Jan 28-30: 2" SWE in Valdez, moderate winds, freezing level 1000'.
Jan 23-25: Multiple days of warm and wet with periods of rain up to 2500' which buried the Jan 23rd Surface Hoar layer.
Jan 13-22: Mostly clear, cold, and dry with light to moderate north winds. Widespread Surface Hoar growth (up to 15mm) and Near Surface Faceting.
Jan 12-13: 3-10" of new snow with little wind.
Jan 4-12: VERY cold and dry: moderate winds and wind chill reaching -50F. Pockets of surface hoar and widespread near surface faceting.
Dec 30-Jan 3: The New Year's Eve storm brought nearly 2.5" of SWE to Valdez and almost another 1" (SWE) on the 2-3rd of January. The rain line was 1200' during the Jan 2-3 storm, forming a 1-3" crust locking up all the snow beneath it. These storms accumulated over 3' above 2000' near Thompson Pass. Both of these storms had little wind.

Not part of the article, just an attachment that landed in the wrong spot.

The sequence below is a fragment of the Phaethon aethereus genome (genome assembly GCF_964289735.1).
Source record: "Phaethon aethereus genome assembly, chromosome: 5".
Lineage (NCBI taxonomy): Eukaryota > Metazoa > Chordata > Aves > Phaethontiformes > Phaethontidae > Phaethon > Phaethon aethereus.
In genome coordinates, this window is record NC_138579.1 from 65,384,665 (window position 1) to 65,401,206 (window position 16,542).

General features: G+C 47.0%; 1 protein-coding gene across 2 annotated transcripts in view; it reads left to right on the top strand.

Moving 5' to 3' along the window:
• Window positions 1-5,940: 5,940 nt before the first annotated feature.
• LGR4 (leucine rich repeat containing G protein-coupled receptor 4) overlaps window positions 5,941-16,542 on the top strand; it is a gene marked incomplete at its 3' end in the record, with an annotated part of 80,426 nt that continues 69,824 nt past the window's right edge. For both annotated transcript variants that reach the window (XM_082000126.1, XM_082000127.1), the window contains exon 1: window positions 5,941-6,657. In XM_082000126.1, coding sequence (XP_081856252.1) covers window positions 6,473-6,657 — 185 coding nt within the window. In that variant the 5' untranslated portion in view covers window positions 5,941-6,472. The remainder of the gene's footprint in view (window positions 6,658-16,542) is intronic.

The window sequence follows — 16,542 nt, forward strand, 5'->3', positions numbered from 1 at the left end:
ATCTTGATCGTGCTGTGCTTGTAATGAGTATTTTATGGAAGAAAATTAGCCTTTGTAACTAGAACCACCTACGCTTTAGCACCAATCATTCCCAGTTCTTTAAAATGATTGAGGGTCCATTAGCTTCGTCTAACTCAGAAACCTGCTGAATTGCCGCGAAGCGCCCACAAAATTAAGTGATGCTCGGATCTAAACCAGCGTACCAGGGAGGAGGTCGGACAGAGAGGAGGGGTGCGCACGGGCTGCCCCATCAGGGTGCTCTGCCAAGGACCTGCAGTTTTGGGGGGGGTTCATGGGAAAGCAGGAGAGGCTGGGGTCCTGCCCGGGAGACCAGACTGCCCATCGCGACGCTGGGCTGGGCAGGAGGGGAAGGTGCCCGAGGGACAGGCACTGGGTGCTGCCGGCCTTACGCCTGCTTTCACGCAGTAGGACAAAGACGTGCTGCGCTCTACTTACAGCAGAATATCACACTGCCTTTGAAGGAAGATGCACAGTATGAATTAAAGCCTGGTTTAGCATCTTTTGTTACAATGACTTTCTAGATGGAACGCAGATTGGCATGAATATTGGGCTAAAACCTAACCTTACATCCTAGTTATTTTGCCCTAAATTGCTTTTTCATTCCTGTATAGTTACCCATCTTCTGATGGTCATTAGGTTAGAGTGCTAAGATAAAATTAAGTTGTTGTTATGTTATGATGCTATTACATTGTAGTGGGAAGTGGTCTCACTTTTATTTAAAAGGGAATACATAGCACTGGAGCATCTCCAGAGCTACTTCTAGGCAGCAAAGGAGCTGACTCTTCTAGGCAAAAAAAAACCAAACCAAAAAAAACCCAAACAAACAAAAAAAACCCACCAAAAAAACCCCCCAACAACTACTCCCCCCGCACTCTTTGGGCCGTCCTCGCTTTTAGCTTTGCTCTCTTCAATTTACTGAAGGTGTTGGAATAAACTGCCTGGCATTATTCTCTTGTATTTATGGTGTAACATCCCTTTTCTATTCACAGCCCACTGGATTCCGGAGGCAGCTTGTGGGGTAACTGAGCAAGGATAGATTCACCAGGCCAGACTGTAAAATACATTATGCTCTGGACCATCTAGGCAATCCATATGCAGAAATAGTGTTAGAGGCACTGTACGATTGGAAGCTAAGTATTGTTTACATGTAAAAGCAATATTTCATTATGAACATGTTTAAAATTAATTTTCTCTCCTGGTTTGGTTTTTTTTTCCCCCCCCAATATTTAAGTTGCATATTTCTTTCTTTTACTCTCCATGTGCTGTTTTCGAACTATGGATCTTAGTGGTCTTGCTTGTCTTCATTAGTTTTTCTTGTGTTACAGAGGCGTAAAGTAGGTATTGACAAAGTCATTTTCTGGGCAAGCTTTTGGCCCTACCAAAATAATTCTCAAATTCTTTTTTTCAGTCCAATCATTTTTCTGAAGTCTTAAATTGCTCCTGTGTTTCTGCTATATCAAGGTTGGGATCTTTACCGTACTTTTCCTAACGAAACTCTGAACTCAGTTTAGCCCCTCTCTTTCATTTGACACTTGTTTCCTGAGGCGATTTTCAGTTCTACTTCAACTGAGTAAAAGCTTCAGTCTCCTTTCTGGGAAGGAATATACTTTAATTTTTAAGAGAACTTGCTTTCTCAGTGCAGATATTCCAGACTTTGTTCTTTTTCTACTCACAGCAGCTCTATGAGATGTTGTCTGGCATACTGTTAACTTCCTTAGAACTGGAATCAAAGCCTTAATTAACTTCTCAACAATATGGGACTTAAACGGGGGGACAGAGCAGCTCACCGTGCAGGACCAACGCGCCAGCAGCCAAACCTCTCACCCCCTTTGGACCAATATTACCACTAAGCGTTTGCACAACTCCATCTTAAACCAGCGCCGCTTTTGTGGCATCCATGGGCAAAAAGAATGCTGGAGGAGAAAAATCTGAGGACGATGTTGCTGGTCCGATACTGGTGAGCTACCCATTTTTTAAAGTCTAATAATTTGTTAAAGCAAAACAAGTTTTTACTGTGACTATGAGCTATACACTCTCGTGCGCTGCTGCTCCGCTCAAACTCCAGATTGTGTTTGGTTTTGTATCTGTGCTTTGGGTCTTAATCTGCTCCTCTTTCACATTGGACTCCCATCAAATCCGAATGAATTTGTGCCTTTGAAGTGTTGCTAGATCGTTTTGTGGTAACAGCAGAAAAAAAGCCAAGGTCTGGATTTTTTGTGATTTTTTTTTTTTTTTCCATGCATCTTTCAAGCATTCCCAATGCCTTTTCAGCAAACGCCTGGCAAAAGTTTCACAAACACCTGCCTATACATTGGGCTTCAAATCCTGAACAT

If you get out riding, please send in an observation.
Do a rescue practice with your partners. Always carry a beacon, shovel, and probe, and know how to use them.
Practice good risk management, which means only expose one person at a time to slopes 30 degrees and steeper, make group communication and unanimous decision making a priority, and choose your terrain wisely: eliminating unnecessary exposure and planning out your safe zones and escape routes.
Please consider supporting our friends conducting research!: CSO
Share your field observations with the community HERE.